It took a whole week. On the following Monday she read in the Star Ledger that the prosecutor had dismissed charges against Joseph J. Hedlund, while another man had become a person of interest. The new suspect’s name meant nothing to her. He was a self-employed consultant whose business sounded vague and whose clients were lying low.
He sounded like a middle-class pimp to her.
Diana dressed in her spandex personal training outfit and drove to Fanelli’s Gym. The new day manager, a young man whose name she still couldn’t remember, told her that the next walk-in client would be hers. She didn’t have to wait long. She recognized the man right away, even without his robes. His sweat suit was baggy, but not enough to hide his excess bulk.
“Good morning, Judge.”
“Ms. Andrews, you inspired me the other day.”
I’ll bet, she thought.
“I need to get into shape. Are you free to give me some discipline?”
Long practice helped keep her smile bright.
She waited while he handled business at the desk and then led him toward the circle of stationary bicycles.
“Let’s warm up first.”
She would have to resist the temptation to give him a heart attack. He was so unfit that it would be easy to overtax him. Instead she decided to pedal along next to him. She had an idea of what he wanted to discuss, and she wanted to get it over with.
In less than a minute he started puffing.
“I heard about your input into the Sejeski case,” he said with difficulty.
“How did you know?”
“The new hairdo. Clients like long hair. They don’t want anything short and practical, because that’s too much like a wife.”
The judge made a face. “I take your point.”
“I’ve seen it before. A girl leaves the business, and she cuts her hair short. It’s her way of telling herself she’s really done with the old life.”
“So, who would kill over short hair? Somebody who stood to lose money when she quit. In other words, a pimp. I couldn’t be sure, but it made more sense than Hedlund killing her.”
“You’d make quite an investigator,” he said.
Here it comes, she thought.
“The problem is, you also cost me a very satisfying arrangement. The gentleman who is now indisposed was providing me with some valuable services.”
Diana pedaled harder, and he tried to match her pace. Men were so predictable. At least it shut his mouth for a while.
But it wasn’t going to solve her problem.
“That’s enough of a warm up. Let’s start you on a weight routine.”
She climbed off the bike and waited for him. His face had turned an even brighter red, and he breathed loudly though his mouth.
They started walking toward the exercise floor. He looked hopefully at the machines, but she went past them to the free weight area.
“Back to our discussion,“ he said. “I think you could replace his services very nicely.”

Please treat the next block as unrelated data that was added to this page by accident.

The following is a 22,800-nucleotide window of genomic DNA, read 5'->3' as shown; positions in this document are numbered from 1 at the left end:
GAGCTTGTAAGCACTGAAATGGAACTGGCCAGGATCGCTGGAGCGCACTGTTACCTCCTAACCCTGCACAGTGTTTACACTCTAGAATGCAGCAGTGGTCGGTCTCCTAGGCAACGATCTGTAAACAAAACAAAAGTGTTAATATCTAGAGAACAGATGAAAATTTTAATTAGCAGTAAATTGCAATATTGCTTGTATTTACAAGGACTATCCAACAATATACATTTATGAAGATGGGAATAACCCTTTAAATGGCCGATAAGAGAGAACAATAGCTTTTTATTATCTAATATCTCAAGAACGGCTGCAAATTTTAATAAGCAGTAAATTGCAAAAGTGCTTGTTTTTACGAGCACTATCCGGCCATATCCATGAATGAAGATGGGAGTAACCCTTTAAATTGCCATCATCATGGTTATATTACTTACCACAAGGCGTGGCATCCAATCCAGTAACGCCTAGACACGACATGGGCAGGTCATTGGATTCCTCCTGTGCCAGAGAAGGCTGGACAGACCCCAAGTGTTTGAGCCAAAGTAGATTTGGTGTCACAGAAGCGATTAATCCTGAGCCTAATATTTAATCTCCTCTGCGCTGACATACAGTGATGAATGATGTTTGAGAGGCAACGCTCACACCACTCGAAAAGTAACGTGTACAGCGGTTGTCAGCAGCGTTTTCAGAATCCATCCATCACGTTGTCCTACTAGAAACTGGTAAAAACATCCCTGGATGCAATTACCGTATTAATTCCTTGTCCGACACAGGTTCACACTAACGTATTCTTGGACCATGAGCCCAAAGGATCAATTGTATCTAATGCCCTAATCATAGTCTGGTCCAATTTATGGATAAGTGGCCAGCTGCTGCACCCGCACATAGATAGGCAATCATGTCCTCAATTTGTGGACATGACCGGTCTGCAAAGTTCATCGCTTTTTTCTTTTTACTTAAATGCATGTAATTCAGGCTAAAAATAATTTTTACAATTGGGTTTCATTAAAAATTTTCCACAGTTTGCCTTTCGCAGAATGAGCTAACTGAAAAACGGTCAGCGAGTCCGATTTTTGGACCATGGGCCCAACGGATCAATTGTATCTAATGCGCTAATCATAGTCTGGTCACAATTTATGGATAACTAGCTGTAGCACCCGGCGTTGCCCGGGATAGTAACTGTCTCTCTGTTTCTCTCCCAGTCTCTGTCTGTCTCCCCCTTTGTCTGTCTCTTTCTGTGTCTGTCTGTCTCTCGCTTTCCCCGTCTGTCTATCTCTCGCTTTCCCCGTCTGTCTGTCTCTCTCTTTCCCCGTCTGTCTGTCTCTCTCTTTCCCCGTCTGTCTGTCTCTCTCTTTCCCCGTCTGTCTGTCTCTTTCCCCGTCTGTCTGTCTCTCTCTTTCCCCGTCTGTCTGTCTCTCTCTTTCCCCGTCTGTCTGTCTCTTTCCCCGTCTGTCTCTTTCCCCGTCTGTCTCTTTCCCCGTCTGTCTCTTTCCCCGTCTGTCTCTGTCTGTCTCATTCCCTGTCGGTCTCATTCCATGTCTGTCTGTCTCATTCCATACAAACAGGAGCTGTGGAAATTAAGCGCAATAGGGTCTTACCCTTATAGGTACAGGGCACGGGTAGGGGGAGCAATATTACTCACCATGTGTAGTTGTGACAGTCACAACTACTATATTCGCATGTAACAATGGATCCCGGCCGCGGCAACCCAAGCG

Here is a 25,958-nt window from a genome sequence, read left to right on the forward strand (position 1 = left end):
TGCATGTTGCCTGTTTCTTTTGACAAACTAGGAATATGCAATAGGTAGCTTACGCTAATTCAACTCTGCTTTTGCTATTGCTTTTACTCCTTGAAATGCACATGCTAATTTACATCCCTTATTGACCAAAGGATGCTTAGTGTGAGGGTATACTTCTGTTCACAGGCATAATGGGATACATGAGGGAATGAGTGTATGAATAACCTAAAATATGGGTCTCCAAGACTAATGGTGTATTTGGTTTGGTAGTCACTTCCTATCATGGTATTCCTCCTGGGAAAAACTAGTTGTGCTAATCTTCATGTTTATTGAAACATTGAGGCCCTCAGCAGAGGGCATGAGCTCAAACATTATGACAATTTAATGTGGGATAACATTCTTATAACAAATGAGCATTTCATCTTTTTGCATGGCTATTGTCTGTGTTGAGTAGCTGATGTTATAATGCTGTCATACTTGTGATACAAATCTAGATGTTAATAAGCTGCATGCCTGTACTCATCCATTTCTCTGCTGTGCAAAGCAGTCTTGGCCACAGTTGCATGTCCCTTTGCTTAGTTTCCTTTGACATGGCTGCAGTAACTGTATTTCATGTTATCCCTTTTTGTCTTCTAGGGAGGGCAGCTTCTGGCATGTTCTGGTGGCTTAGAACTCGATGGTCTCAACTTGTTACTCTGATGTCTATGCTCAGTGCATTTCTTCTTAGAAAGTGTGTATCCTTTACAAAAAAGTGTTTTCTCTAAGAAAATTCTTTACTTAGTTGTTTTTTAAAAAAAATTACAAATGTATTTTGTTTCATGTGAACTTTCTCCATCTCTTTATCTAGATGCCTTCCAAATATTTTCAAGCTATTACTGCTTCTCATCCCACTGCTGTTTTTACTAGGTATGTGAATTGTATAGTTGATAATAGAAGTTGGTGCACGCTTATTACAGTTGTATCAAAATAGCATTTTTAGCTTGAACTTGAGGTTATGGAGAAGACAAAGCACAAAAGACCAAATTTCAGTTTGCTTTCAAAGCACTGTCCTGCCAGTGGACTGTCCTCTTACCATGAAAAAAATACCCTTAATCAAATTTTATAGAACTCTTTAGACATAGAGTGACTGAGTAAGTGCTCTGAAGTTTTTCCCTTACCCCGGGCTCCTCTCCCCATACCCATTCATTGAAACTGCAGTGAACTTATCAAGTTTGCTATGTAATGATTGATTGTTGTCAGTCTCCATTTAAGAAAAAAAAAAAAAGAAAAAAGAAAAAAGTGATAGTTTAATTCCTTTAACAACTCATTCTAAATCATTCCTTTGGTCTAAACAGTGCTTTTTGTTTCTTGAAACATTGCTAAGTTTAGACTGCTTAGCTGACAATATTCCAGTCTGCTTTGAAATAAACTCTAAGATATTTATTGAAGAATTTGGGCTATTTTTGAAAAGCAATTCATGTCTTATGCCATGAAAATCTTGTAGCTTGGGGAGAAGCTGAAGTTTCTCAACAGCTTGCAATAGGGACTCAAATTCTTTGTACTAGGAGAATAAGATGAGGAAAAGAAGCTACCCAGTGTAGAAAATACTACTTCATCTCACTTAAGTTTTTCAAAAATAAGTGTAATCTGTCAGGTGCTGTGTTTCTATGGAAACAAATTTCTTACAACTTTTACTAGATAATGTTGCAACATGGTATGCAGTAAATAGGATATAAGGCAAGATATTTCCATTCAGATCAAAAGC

“I assume you’re not talking about paying my usual rates.”
“My position has certain perks.”
“What’s in it for me?”
“Should you ever have legal problems, you’ll be glad to have me as a friend.”
“So far I’ve done okay without you.”
“The police could make a project of you.”
The manager walked by and gave her a meaningful look. He had seen too much talk and not enough workout. Fanelli’s prided itself on being a serious place.
She gave the judge her professional smile and pointed at the bench press. He sat on the lower end of it, but he was so paunchy and stiff that she had to let him hang onto her wrists as he eased himself down on his back. She removed plates from the barbell until it held a hundred pounds. It was more weight than she would normally have given a man of his age and fitness level.
She knew the male of the species. He would struggle rather than admit that he couldn’t handle the weight.
She took her position at the head of the bench. His face looked even more unpleasant upside down.This wasn’t the way he had expected the discussion to go, but that was his problem. He was the one who had chosen such a public place. He did two reps, and then an effortful third. As he started his fourth, she laid two fingers on the bar between his fists. It was enough to kill his momentum. His arms started to tremble.
She let him think about dropping the bar on his exposed throat. Then she became the helpful spotter again. After he had racked the bar, she bent over him and spoke into his ear.
“Here’s the thing about hookers. We can wait for the vulnerable moment, because it always comes. Always. Tiana probably rushed things with her pimp, but I never make that kind of mistake. You understand what I’m saying?”
His hectic color refused to fade. She started to wonder whether she had pushed him too far.
“Maybe we should just forget the whole thing,” he said.
“Works for me.”
BIO: Albert Tucher is the author of over twenty published stories and four unpublished novels about prostitute Diana Andrews. Like most authors of hardboiled crime fiction, he is a librarian in his day job.